Confronted with Google's huge success in the world of Internet search, Microsoft has been busy developing a broad set of new online services.
Last week, the software giant launched a new search engine for scholars. This week, news has emerged that Microsoft's MSN Search division is working busily on a new "social" search service.
The new social search promises to produce more relevant results by incorporating preferences of like-minded Web surfers. The question-and-answer service should be ready for launch in the next few months.
While Microsoft has not revealed the name of the service, Justin Omer, MSN's senior product manager, told Business Week that it is "one of the larger projects" for the company this year.
In addition to readying the new social-search service, Microsoft is working on a search technology that will allow users to search the Internet with photographs taken by mobile-phone cameras.
Called Photo2Search, the upcoming service is designed to provide quick on-the-go access to information for those who use camera phones.
"As the old saying goes," said Xing Xie, a scientist in Microsoft's research division, "a picture is worth a thousand words."
According to Xie, the technology is designed to solve the problem of mapping an object in the physical world -- such as a restaurant or a landmark -- to information on the Internet.
Security and Privacy
While such a service might be incredibly useful to those tired of entering text-based queries on their mobile phones, some have their doubts. Internet expert Mukul Krishna, a Frost & Sullivan analyst, said Photo2Search has a lot of privacy and security implications.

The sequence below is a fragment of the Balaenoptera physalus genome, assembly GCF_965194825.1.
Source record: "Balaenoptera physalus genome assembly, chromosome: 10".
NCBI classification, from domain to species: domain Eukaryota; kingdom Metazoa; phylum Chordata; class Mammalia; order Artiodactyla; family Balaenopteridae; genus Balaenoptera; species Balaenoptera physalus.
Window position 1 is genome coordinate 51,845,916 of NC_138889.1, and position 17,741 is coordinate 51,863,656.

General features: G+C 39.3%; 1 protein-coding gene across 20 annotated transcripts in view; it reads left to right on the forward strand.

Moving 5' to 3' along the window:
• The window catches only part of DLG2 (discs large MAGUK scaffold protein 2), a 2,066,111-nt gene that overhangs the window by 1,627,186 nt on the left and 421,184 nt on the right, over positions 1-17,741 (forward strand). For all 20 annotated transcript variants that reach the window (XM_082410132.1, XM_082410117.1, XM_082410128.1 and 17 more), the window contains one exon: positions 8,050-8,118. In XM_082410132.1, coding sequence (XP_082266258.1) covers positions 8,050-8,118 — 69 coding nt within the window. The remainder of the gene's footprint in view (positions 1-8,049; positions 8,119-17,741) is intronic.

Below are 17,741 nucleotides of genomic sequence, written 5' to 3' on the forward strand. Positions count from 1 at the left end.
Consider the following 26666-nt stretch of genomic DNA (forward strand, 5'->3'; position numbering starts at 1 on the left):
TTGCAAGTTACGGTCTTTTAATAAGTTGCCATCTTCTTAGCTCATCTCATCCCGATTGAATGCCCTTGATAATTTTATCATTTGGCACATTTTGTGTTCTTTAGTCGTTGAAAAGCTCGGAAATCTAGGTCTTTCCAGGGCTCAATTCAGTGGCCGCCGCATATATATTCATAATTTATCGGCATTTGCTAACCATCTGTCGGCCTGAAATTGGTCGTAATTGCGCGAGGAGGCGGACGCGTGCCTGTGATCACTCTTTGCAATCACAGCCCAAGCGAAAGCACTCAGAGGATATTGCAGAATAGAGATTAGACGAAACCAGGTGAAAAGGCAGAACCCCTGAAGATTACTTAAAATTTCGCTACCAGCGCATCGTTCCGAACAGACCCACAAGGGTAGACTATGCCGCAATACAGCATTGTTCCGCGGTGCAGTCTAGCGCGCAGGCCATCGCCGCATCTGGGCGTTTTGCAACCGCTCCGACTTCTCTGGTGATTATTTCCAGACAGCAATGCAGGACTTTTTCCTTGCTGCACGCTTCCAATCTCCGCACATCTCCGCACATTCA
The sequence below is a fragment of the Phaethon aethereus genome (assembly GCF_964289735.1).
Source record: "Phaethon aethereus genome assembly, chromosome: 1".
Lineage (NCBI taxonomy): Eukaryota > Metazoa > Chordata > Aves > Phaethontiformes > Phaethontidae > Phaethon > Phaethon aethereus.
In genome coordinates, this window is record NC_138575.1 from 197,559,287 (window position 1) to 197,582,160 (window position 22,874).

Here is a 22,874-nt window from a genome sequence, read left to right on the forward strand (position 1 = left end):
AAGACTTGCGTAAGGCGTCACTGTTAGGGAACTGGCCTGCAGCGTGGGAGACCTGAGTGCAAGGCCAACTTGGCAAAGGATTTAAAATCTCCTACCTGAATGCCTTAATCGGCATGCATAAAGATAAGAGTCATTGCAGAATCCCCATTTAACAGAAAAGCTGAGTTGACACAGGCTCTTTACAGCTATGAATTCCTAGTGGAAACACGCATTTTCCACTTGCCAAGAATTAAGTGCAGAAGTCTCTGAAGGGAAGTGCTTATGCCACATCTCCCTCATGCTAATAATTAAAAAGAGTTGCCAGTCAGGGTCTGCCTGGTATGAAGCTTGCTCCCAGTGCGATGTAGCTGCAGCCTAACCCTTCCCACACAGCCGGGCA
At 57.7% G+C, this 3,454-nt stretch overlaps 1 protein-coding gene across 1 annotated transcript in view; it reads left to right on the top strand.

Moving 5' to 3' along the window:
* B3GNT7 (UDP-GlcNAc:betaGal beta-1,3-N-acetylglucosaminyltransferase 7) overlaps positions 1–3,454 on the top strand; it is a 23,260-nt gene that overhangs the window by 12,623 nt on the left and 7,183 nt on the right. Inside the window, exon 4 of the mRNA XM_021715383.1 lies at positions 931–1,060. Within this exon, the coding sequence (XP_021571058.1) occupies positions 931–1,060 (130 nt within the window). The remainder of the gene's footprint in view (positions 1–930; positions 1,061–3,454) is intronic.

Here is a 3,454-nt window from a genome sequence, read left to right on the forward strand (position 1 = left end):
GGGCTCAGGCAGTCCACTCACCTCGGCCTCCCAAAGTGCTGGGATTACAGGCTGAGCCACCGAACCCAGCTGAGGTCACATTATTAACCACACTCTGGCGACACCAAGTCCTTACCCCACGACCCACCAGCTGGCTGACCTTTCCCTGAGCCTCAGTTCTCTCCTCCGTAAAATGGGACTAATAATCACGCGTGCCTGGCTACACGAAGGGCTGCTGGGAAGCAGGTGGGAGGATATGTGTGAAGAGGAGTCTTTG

What, asked Krishna, would stop a terrorist from snapping a picture of a landmark and easily getting information about it? Krishna said he anticipates that, just as Google Earth raised a lot of eyebrows in the security field, Photo2Search might be met with a similar reception.
And for private citizens, he said, the technology could prove problematic. For example, how would Microsoft prevent a pedophile from photographing a girl or boy at a mall, submitting the picture, then gaining extensive information from a MySpace profile?
But Krishna pointed out that, while the service might raise privacy issues, it also might be very well received. Those arriving late to a speech at a conference, for example, could simply take a picture of the presenter to quickly look up relevant background information.